Tag Archive: Margot Nicolaus

Sep 30

Hell No I Won’t Go (1965-1969)

[Translate] (Continued from Viet-Report) At Brandeis that fall (1966) a student dive-bombed and crashed a light airplane into the center of campus, killing himself and his female passenger.  Rumors swirled that it was a love pact, a Romeo-and-Juliet affair, but in the background there was the Vietnam draft.  With the massive escalation of the ground …

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Aug 30

Crossing the Atlantic (1953)

[Translate] (Continued from Memories of Frankfurt) The S.S. United States was the state of the art in ocean travel in 1953.  She had been built just a year earlier for the express purpose of beating the British giants, Queen Mary and Queen Elizabeth, for the transatlantic speed record.  She more than broke the record, she …

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Aug 28

My Father, the Mensch

[Translate] Postwar Germany, according to the writer Manfred Jurgensen, who grew up there, was “a period which often posed much more danger than the war itself. Severe deprivation, starvation and death were everywhere. This generation grew up without any real parental guidance and direction, and living through the years where all norms of society were …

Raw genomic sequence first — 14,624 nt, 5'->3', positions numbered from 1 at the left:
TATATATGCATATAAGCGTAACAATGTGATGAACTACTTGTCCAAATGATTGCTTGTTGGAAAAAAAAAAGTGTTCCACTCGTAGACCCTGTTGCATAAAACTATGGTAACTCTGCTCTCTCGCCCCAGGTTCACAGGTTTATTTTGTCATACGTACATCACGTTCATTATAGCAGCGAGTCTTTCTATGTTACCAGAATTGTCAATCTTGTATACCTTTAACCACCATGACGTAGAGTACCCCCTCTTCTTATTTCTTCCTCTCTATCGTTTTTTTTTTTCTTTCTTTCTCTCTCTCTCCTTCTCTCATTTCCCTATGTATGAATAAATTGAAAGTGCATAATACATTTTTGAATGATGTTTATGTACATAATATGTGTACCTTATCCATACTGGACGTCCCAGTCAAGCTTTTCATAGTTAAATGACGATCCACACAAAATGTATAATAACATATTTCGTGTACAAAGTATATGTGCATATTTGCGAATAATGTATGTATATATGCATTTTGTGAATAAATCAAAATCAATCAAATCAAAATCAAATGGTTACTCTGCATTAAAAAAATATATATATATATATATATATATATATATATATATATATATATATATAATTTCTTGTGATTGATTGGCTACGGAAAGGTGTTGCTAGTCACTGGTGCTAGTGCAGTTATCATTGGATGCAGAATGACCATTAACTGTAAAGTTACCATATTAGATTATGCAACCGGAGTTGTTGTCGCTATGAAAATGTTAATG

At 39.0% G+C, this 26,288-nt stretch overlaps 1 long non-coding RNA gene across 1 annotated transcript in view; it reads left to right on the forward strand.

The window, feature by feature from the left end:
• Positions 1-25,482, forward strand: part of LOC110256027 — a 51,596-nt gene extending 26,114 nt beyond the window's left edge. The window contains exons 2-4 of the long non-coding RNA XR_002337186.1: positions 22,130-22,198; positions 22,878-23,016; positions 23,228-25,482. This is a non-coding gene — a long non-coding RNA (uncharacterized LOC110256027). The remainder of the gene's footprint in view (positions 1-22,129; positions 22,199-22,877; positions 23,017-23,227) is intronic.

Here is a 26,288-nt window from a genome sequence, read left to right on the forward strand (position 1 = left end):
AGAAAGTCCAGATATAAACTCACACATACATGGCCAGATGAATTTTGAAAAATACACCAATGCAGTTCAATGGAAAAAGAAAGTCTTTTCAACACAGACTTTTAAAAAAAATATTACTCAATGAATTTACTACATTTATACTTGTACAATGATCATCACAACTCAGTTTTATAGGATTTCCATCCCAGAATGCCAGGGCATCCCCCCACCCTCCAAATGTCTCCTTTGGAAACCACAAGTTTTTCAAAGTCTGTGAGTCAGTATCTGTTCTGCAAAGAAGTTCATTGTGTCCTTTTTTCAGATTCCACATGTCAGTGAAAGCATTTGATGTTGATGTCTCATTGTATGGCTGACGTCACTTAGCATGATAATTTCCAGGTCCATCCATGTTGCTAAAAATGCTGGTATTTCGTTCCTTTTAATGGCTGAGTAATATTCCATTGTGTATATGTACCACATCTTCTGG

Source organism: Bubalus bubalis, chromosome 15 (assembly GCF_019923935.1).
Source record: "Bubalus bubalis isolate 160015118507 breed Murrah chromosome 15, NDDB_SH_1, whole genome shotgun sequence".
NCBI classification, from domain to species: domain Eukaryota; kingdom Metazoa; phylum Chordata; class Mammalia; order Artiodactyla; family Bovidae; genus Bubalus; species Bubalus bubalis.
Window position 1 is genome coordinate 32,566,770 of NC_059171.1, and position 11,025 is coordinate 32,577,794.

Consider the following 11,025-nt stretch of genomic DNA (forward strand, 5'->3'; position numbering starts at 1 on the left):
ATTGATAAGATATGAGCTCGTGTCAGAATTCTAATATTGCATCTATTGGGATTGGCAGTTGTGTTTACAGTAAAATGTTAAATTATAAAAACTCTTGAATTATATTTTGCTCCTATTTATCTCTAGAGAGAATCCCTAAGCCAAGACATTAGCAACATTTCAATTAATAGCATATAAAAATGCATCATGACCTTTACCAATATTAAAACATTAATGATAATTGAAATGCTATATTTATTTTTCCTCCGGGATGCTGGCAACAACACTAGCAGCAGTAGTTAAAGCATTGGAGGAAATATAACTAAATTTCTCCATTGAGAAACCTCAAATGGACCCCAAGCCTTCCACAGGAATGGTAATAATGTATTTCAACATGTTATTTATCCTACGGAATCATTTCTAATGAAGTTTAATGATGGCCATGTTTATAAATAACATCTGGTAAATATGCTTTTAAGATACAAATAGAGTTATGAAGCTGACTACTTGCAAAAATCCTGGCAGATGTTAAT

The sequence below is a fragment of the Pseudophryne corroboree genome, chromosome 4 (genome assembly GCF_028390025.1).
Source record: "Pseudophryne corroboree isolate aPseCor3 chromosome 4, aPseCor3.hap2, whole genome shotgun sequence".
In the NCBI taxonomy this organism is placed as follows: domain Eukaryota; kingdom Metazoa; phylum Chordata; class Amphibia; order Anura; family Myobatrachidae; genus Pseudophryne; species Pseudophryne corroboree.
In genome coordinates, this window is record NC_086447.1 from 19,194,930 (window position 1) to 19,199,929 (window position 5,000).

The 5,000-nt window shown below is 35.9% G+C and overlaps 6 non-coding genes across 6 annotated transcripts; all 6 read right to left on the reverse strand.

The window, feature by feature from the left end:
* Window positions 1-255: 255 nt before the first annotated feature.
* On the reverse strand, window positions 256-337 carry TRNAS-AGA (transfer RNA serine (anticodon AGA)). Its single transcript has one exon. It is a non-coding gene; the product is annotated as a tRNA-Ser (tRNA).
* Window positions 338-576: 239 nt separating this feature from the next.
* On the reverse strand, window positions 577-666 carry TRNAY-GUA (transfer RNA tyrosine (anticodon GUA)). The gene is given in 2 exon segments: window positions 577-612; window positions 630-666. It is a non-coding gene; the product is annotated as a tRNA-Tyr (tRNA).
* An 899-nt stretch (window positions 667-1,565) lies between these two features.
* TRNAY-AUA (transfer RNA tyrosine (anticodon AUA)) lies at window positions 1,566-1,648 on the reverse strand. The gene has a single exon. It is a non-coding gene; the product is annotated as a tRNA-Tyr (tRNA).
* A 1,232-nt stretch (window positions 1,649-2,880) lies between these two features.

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Jul 28

About My Father (2)

[Translate] (Continued from About My Father (1)) Those “trials by fire” were not far off.  After a year of study in Basel, in 1938 Albrecht returned to Germany.  He spent approximately a month in Berlin, finishing his theological studies.  In early summer of 1938 Albrecht spent  almost a month traveling in the UK, visiting London …

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Jul 21

Thumbnail Profile of My Father

[Translate] This thumbnail profile of my father appears in Protestantische Profile im Ruhrgebiet: 500 Lebensbilder aus 5 Jahrhunderten (Protestant Profiles in the Ruhr Region:  500 profiles from 5 centuries), edited byMichael Basse, Traugott Jähnichen and Harald Schroeter-Wittke, Hartmut Spenner publishers, Kamen (Germany) 2009, pp. 592-593.  The author is Hartmut Ludwig, a church historian and Doctor …

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Jul 12

About My Father (1)

[Translate] Growing up as a bomb baby in Germany, as I did, it was common not to have a living father.  About 2.5 million German children lost their fathers in World War II.  Source.  In my case, my father lost his life two months before I was born, so we never knew one another. From …

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Jul 06

The Family Tree

[Translate] The Nicolaus family name has some mythical roots.  My mother’s mother Lydia, her mind clouded by advancing dementia, maintained that it came from the Tsar, who on his travels had got the daughter of a German merchant pregnant, etc.   A myth I like much better is that we’re descended from the original Bishop Nicolaus …

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